We're just pushing forward the position that Yeshua Hamashiach is the true intermediary between God and man. He is the true, if you will, Rebbe. We want to push Him forward and cast Yeshua forward in a Jewish light. In fact, did you know beloved ones, that one of the first historical documents that we have where someone is actually called rabbi is the New Testament? Think about this. One of the first historical sources we have where someone actually has the title rabbi is the New Testament. Yeshua was called rabbi 15 times in the Brit Chadashah, in the New Covenant or the New Testament scriptures. The word rabbi means teacher.

Years ago the Lord spoke to me, deep inside me. I know I heard His voice. And He said to me, I was pastoring a congregation, He said, "I want you to put this place in order and tell them to call you rabbi". Most people received it, but I got some significant push back on it as well. You see Jesus said, "Call no man father and do not be called rabbi". So there have been people for many years that have come against me. Why do you use the title rabbi when Yeshua said, "Don't be called rabbi". But beloved, scripture needs to interpret scripture. Jesus said, "Call no man father". Does that mean you're not supposed to call your father father? The same New Testament that says, "Call no man father" also says "honor your father and mother".

You see the word rabbi once again, it just means teacher. It's a title of respect. If it's wrong to call somebody rabbi, then I guess we shouldn't call somebody governor, or president, or doctor, because they're all just titles that give honor for a specific position to recognize the position. You see, beloved ones, when the Lord said to me, "I want you to take on the title rabbi. I want you to tell the congregation to call you rabbi and put the place in order," I in my own heart really struggled with it. I said, "Lord, I know I'm hearing you, but it just seems is this right"? I was struggling in my spirit with it, but I didn't tell anybody about it. So not long after this I came off what we call in Hebrew the beama, which is the pulpit, one day from delivering a word.

And as I was coming down from the beama, a little girl, she was probably like four or five years old, a little toddler; she came up to me. Her name was Kimberly. She said to me, "Rabbi". She said, "Don't change your name". I said, "What do you mean honey"? She said, "You're the rabbi". And that blew me away. But if that wasn't enough, what happened was, just a little bit of time after that, after delivering the word on a Friday night I went over to go to sleep in the rabbi's quarters; it's the house next door to the Messianic congregational building where I was shepherding the congregation there. And I went to sleep and I was still praying about this. I still wanted to be absolutely sure I was hearing His voice correctly.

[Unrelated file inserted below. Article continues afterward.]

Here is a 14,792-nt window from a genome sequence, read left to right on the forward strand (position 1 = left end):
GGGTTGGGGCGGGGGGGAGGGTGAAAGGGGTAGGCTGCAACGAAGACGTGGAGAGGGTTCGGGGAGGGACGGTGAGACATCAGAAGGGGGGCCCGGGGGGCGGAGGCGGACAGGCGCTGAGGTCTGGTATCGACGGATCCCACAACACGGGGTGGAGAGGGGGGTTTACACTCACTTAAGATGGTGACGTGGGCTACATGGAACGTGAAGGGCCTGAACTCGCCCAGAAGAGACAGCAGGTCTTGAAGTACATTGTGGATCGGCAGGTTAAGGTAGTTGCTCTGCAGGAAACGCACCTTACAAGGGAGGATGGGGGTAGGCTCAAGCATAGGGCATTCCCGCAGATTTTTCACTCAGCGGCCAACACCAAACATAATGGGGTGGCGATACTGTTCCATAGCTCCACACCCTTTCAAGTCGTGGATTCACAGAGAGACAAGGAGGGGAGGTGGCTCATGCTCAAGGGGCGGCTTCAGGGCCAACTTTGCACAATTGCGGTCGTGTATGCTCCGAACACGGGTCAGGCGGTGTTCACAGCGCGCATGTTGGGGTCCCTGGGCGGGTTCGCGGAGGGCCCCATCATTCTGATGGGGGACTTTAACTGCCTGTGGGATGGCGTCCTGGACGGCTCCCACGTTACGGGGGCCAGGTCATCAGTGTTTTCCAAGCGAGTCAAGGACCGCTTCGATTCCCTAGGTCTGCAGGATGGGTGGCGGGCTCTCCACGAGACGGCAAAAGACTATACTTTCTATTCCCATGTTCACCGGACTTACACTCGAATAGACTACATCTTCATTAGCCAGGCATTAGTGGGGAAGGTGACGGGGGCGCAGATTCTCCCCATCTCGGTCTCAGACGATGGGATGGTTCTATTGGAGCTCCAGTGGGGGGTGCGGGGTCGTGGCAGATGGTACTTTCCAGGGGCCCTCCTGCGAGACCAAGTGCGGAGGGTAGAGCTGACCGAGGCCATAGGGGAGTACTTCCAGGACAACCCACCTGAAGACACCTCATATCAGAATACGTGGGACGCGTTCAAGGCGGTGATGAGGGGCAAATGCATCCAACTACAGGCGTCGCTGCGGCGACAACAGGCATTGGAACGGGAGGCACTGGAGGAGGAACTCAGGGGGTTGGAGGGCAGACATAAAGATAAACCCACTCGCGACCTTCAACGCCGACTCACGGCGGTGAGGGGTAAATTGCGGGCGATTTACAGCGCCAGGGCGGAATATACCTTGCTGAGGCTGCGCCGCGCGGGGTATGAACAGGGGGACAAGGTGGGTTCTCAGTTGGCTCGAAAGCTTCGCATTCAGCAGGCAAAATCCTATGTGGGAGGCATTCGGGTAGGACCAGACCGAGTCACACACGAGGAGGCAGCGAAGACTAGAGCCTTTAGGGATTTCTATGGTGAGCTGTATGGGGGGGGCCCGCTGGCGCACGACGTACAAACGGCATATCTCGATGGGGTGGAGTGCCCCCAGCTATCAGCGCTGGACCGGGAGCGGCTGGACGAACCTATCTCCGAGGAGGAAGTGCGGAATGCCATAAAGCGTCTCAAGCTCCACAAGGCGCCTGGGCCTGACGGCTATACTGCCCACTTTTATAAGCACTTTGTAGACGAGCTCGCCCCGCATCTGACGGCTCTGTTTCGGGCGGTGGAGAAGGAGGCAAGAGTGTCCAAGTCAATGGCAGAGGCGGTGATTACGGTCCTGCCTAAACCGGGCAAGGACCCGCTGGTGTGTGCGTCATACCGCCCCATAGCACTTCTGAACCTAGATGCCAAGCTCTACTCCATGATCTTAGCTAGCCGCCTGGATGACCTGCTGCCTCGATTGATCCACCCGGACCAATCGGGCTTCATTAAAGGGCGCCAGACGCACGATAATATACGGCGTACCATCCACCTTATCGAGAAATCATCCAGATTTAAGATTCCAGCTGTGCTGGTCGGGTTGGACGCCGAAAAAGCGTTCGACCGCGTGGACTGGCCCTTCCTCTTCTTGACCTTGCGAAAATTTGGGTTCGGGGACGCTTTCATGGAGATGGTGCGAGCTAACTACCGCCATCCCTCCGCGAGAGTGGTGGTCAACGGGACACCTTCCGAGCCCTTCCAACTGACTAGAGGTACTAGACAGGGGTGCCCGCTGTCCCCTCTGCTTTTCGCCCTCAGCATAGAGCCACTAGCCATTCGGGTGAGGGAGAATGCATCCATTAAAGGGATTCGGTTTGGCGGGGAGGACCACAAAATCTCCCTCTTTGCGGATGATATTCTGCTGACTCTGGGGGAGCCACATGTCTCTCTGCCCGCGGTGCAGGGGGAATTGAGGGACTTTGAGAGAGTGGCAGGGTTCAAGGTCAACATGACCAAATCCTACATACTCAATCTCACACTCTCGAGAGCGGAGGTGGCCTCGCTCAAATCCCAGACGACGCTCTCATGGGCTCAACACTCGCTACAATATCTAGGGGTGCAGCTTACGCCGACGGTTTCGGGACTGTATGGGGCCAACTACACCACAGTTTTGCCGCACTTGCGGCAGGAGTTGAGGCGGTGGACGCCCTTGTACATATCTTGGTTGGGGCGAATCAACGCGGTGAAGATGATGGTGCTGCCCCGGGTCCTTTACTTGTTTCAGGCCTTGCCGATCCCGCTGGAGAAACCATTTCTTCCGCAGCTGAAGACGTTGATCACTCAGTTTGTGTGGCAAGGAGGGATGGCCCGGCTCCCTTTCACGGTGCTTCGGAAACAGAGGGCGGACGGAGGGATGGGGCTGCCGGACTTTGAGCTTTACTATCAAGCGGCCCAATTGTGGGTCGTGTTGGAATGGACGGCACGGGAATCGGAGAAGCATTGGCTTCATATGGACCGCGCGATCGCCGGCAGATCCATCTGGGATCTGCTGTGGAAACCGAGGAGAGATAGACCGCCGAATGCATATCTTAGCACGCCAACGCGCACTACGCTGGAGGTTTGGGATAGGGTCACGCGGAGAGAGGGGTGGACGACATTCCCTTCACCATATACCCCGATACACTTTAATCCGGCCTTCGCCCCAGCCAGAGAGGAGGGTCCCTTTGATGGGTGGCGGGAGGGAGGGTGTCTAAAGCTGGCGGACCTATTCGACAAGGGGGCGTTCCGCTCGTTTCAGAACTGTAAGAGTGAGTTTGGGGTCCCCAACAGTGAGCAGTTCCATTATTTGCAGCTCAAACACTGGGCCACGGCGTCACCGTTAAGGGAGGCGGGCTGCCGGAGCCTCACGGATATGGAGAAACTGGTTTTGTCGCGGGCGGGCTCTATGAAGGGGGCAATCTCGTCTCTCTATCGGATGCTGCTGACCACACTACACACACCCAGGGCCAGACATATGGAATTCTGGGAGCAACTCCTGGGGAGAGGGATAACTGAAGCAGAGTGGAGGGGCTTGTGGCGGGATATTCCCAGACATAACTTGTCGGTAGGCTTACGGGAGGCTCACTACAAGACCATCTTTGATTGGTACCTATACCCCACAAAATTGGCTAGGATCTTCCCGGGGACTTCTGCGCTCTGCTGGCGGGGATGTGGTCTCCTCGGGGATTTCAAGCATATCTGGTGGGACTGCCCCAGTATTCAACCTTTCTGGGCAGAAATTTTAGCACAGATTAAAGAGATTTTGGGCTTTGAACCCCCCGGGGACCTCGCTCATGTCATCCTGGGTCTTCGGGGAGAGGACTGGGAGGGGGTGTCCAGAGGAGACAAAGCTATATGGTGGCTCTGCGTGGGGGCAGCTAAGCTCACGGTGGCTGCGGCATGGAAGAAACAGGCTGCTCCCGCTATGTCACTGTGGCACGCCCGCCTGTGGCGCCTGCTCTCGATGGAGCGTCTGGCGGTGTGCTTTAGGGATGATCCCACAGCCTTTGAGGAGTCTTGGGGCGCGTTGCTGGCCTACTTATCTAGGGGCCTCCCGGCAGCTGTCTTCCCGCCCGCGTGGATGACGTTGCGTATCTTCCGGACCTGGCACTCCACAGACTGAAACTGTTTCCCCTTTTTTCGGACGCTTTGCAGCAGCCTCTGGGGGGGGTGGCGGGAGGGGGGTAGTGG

So I go to sleep that night and the Lord spoke to me in my sleep and listen to what He said to me, beloved one, I could have never come up with a sentence this sharp and this concise in a million years, as I was sleeping the Lord spoke to me in my sleep by His Spirit and this is what He said to me. He said, "The office that you stand in is sanctified and respect for it needs to be cultivated". In other words, the anointing people respect is the anointing they'll receive from. And so the Lord was saying, "I want you to stand in this office, because in order for people to receive My anointing from you they need to respect the office that you're standing in".

And so this is all just bringing up, I mean no one has a problem calling their pastor pastor, right? So why would we have a problem calling a Messianic rabbi, rabbi? Listen, I'm not a rabbi in the traditional sense of the word. I wasn't ordained by an orthodox Yeshiva. But beloved ones, a rabbi's a teacher and to the millions of people that are being inspired and helped by my teachings all over the world, to them I'm a rabbi. And the real question is not if I'm an authentic rabbi, the real question is, is Jesus really the Messiah? Because I'm pointing people to Jesus and the most authentic rabbis in the world are those that are pointing people to Yeshua.

Finally, beloved ones, as we close today, you may have noticed under my name title in the show I'm using the title now shaliach. Shaliach is the Hebrew word for messenger and once again what I'm wanting to do in these days is really present Jesus to the world as a Jew. And Discovering the Jewish Jesus is a ministry that's designed to do that. So rather than using the title international evangelist, I'm using the title now shaliach, which is a messenger or a sent one. As I close today I want to simply say this, in the book of Acts Peter in Acts chapter 3 quoted the Torah. He quoted Moses saying this, in the book of Deuteronomy chapter 18. I'm beginning here now in verse number 15.

"The Lord your God," the Lord's speaking to Moses, "will raise up for you a prophet like Me from among you. From your countrymen you shall listen to him". And then the Lord continued to say, "I will raise up a prophet from among their countrymen like you and I will put My words in his mouth and he shall speak to them all that I command". And then the Lord said in that same section of scripture, that the one that doesn't listen will be cut off. Peter quoted that portion from the Torah in Acts 3 and he said, "Yeshua of Nazareth is the one that Moshe that Moses was speaking of there". Beloved, I am here to introduce Yeshua not just as the Savior of the world, but as the Messiah of Israel and the Jewish King who's coming back quickly. I love you. Thank you for supporting us in what we're doing, beloved. I appreciate your prayers and your love. This is Rabbi Schneider saying, God bless you and shalom.